A Central Intelligence Agency official who developed a manual for a sophisticated space satellite system said Monday the technical document could be extremely valuable to the Soviet Union.
Leslie Dirks, CIA deputy director for science and technology, testified in federal court during the trial of William Kampiles, accused of stealing the manual and selling it to the Soviet Union.
Dirks said the satellite system, which is capable of photographing things such as troop movements, is vital to monitoring Russian compliance with strategic arms limitation agreements.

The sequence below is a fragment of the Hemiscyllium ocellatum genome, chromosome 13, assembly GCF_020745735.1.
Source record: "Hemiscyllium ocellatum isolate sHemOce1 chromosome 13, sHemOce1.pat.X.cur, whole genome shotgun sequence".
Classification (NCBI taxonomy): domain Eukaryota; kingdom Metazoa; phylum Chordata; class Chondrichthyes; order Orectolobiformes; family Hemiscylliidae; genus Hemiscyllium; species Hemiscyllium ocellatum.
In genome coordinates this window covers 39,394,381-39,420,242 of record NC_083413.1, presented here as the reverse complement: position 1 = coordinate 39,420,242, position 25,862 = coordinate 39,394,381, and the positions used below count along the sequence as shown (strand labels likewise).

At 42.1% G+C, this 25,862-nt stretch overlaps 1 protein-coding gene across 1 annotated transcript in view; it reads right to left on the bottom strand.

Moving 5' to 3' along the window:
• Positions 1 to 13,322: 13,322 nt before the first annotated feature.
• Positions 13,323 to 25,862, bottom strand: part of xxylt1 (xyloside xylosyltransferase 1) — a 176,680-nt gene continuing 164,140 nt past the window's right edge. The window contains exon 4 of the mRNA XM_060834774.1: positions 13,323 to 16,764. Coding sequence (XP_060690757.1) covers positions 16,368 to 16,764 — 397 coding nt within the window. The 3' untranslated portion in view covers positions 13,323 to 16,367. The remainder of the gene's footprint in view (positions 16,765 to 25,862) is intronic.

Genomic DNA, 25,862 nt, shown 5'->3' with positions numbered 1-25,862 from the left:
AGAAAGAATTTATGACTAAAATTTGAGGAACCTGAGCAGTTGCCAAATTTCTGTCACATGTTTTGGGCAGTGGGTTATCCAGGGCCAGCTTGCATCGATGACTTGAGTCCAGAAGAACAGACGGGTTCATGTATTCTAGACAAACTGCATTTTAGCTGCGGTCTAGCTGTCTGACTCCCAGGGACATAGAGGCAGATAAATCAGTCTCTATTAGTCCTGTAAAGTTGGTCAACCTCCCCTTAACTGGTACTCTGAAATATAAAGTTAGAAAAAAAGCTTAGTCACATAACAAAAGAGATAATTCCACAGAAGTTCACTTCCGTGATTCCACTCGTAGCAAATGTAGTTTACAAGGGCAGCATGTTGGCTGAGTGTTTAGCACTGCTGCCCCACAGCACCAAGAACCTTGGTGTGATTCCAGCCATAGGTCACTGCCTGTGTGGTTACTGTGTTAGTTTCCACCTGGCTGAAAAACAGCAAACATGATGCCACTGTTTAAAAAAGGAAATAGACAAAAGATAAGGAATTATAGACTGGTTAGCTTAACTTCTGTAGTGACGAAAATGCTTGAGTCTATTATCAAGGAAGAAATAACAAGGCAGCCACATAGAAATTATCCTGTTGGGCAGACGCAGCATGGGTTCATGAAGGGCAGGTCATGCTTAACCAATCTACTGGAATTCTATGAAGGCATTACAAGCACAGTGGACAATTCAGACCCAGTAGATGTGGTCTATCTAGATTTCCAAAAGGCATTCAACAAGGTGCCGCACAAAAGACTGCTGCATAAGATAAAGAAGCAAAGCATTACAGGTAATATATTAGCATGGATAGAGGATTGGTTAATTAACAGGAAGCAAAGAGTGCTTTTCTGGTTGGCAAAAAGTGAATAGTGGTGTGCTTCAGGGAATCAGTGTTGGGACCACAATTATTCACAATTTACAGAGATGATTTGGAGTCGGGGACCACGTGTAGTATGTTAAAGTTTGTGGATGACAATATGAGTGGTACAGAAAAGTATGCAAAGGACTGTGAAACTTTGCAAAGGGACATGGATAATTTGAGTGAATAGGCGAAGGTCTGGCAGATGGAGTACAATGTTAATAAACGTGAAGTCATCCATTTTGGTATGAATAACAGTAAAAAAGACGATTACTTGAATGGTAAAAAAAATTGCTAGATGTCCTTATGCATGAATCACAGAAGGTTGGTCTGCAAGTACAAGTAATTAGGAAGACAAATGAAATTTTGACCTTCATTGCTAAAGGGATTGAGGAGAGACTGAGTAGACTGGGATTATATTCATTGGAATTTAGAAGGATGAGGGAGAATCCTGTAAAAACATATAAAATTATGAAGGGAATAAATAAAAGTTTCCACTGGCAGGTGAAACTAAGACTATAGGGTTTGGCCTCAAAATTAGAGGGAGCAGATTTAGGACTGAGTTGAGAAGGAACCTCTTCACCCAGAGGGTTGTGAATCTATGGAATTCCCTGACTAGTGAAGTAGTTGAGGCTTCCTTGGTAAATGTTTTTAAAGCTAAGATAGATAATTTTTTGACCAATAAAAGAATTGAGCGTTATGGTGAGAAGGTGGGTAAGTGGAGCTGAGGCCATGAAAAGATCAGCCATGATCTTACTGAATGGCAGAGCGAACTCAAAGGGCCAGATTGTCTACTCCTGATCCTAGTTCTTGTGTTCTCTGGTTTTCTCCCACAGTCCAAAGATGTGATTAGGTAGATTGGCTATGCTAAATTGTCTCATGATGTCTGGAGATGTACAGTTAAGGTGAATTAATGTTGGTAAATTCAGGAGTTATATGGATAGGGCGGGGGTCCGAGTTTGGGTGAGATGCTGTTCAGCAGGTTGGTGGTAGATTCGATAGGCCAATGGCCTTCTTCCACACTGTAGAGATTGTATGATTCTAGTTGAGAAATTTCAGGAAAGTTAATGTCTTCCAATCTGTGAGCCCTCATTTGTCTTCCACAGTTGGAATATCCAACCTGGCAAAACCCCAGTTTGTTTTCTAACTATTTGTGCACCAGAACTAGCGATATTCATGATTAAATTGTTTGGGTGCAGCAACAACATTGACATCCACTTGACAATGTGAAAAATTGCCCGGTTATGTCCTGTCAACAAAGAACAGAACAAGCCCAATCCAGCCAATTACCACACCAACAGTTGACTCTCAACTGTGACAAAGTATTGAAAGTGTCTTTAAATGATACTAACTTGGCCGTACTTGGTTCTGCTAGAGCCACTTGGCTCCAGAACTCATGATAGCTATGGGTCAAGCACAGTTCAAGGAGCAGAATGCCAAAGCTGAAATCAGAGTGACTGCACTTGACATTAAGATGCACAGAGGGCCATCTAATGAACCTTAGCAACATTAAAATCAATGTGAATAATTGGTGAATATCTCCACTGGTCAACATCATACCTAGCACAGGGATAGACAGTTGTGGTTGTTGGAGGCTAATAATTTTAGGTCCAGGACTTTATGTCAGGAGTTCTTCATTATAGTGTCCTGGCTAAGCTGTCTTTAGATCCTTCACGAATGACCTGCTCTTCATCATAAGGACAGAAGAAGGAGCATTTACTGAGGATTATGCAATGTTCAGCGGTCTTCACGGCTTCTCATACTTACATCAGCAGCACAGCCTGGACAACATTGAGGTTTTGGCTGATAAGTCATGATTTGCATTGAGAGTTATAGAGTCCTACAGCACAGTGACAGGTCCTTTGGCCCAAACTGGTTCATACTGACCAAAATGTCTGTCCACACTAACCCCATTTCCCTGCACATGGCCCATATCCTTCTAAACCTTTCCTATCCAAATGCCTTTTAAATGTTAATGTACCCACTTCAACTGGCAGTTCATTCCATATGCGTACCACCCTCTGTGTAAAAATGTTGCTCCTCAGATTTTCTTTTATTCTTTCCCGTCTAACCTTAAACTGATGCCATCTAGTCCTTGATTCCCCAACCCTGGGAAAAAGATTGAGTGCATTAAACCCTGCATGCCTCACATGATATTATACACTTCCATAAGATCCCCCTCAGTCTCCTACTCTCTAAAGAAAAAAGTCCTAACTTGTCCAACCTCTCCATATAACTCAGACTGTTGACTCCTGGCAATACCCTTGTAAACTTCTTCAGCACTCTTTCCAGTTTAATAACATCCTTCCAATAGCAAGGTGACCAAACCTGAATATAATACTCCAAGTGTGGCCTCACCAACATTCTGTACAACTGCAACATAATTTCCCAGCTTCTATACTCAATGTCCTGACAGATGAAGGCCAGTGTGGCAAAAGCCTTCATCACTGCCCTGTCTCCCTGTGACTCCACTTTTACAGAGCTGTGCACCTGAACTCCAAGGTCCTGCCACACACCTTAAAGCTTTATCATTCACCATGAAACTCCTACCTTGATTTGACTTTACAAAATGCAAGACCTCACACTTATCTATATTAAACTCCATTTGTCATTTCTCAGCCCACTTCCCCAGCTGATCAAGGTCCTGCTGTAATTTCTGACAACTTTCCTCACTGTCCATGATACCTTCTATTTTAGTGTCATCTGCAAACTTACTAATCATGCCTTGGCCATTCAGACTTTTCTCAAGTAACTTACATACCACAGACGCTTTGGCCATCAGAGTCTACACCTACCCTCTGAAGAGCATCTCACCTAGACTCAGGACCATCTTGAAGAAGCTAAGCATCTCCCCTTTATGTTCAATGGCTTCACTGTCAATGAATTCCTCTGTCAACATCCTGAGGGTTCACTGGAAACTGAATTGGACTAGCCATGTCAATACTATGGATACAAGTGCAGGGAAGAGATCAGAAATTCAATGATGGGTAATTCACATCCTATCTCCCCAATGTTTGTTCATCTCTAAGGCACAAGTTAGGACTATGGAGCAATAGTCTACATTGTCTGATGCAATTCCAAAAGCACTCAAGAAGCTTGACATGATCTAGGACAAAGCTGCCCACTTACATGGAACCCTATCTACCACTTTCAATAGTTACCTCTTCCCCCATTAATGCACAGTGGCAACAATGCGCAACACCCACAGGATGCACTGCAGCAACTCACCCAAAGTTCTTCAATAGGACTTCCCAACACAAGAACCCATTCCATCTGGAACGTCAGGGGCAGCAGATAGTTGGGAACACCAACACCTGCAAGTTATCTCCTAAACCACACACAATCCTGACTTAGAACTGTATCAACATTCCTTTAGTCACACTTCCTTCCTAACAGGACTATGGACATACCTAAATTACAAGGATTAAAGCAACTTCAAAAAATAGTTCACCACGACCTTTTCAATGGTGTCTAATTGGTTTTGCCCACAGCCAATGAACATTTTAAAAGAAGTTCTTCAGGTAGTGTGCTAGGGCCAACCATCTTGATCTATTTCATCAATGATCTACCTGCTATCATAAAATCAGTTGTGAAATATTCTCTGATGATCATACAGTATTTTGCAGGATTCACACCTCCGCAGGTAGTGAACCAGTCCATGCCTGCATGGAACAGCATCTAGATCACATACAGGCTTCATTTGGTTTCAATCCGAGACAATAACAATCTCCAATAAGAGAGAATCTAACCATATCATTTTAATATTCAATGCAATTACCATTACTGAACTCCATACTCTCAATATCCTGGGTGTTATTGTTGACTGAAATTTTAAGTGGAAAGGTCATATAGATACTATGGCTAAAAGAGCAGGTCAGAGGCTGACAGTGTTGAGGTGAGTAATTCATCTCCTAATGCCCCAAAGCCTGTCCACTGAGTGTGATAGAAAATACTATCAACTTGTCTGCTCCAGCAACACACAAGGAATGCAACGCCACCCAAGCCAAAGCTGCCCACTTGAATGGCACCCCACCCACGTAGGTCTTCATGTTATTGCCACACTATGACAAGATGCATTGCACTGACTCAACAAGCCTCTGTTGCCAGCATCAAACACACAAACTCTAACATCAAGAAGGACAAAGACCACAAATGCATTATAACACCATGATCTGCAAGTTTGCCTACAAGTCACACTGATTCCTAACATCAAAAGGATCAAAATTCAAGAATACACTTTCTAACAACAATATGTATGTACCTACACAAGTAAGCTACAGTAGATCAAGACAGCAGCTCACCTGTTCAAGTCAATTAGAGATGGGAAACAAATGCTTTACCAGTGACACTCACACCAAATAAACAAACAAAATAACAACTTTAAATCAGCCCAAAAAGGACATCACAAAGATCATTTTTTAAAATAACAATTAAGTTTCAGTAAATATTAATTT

Dirks said the manual, prepared under his direction in 1976, was designed to explain the system to persons who use the photographs.
He said the manual was classified top secret because it explains exactly how the system works, and explains its capabilities and limitations.
Kampiles had worked briefly as a clerk for the CIA at its Langley, Va., headquarters, but resigned in November 1977.
He was arrested at an apartment in Munster, Ind., in August and charged with six counts of espionage.
The prosecution contends Kampiles stole the manual and sold it to Russian agents, receiving $3,000 of a promised $10,000.